The 72nd start of the iconic blue water classic had 300,000 spectators lining the foreshores of Sydney Harbour The 72nd start of the iconic blue water classic had 300,000 spectators lining the foreshores of Sydney Harbour, another two million watching on TV, and the constant buzz and whir of media helicopters overhead. 88 boats, from Australia, USA, UK, Germany, Sweden, Russia, Japan, Korea, China, oh and New Zealand, had lined up on three start lines.
Posted on 31 Dec 2016
Rolex Sydney Hobart Race - More merriment on the airwaves
Here are more examples of merriment on the airwaves between the boats and Hobart Race Control So on December 29, 2016, after the River Derwent had let just three boats home (Perpetual Loyal, Giacomo and Scallywag, all inside the old race record, she went to sleep for a lot of the day. This made it frustrating for the sailors, some of whom saw the lighter side. So after seeing some of those in Dark & Stormy, here are more examples of merriment on the airwaves between the boats and HRC
Posted on 29 Dec 2016
Sydney Hobart Race-Dark and stormy, well because it is Dark and Stormy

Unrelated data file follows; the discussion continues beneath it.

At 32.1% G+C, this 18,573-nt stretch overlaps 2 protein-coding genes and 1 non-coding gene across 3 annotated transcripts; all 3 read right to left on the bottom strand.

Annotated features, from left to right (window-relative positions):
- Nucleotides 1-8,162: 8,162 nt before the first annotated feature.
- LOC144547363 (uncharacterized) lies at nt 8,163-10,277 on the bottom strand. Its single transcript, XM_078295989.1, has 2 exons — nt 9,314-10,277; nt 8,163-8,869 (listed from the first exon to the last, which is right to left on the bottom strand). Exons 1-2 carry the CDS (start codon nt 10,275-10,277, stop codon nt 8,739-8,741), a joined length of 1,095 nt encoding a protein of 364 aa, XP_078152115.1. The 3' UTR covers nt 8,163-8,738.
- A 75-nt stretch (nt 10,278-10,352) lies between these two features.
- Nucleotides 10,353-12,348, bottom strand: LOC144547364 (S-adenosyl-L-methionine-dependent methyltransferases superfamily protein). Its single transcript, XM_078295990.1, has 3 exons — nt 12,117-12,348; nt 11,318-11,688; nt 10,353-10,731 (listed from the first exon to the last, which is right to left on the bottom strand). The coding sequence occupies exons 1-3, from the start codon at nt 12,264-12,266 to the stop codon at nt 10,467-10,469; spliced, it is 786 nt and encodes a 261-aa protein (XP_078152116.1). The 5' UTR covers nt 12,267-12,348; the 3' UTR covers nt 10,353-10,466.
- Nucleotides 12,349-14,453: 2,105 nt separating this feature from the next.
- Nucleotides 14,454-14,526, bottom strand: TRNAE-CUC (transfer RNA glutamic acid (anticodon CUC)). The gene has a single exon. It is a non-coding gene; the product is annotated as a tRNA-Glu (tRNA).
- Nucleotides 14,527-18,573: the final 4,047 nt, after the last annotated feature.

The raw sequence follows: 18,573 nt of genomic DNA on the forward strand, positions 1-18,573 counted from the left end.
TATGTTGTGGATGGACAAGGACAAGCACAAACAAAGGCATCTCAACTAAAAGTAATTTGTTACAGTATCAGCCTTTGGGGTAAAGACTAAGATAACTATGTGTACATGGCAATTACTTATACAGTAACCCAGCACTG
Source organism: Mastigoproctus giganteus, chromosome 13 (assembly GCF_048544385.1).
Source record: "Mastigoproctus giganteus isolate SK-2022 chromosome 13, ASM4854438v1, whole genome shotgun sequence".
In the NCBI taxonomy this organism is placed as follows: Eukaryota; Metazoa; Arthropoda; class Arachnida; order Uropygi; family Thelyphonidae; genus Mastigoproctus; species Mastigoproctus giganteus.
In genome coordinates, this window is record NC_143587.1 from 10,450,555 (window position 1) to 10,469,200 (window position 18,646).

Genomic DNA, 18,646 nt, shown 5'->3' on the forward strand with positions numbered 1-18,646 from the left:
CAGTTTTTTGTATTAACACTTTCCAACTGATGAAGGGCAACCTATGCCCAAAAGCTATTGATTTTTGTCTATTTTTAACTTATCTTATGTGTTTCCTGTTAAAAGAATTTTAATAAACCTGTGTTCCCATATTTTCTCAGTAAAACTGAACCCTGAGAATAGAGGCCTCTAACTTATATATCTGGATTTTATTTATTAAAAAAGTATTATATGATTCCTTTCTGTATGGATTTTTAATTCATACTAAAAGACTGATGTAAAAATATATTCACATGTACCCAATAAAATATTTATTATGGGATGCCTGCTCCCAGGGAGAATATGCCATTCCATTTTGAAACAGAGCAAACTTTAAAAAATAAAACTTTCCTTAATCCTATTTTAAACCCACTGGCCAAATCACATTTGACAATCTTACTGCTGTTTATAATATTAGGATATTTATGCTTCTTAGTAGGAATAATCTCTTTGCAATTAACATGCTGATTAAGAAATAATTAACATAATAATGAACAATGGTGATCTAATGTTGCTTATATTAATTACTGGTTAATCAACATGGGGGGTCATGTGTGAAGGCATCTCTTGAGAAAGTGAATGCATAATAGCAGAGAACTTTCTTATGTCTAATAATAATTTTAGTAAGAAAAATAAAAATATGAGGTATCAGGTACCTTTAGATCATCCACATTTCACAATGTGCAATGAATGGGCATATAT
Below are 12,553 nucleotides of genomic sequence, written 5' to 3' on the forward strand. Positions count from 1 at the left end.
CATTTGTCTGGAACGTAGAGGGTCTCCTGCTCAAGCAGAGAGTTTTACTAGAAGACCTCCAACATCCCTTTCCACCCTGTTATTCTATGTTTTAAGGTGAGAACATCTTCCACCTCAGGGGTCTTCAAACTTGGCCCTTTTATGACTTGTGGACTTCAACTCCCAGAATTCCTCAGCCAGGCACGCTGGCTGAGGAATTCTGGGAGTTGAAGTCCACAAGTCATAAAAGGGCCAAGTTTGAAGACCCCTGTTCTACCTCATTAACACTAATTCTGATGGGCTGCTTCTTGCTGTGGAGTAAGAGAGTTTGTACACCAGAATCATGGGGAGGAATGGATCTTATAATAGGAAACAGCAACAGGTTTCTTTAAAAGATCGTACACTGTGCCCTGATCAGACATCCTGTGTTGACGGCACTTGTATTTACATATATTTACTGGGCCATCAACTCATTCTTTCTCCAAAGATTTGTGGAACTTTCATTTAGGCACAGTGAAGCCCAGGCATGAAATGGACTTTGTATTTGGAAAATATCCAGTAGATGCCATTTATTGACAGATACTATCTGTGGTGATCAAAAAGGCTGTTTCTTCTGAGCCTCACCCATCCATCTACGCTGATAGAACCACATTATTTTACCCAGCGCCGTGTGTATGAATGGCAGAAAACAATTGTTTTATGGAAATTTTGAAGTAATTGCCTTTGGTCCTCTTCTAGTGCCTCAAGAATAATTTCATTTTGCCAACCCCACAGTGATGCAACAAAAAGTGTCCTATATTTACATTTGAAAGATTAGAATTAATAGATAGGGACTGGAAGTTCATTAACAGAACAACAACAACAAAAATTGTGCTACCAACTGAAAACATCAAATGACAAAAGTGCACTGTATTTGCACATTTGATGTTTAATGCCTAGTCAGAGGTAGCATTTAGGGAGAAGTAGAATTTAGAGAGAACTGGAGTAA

Proving that there is a lighter side to the frustrations that is a race to Hobart Well it is now dark and the rain 'storms' have passed, but proving that there is a lighter side to the frustrations that is a race to Hobart, the custom Murray 37, Dark & Stormy had a wonderful exchange on the radio. Quite possibly it was co-owner and Navigator Terry Courts on the VHF in the super-frank exchange with Hobart Race Control at around 1928hrs on 29/12/16.
Posted on 29 Dec 2016
Rolex Sydney Hobart Race - Wicked
ather and Son outfit, Wicked, are Matt and Mark Welsh from Melbourne. Matt is at home on the couch after knee surgery Father and Son outfit, Wicked, are Matt and Mark Welsh from Melbourne. Matt is at home on the couch after knee surgery, but Mark is out on the water, approaching Hobart. From on board he said, 'Amazing race. Barely any windward work. Just does not get better than this. Bit of gear damage cost us early, and we had to sail a little conservatively.'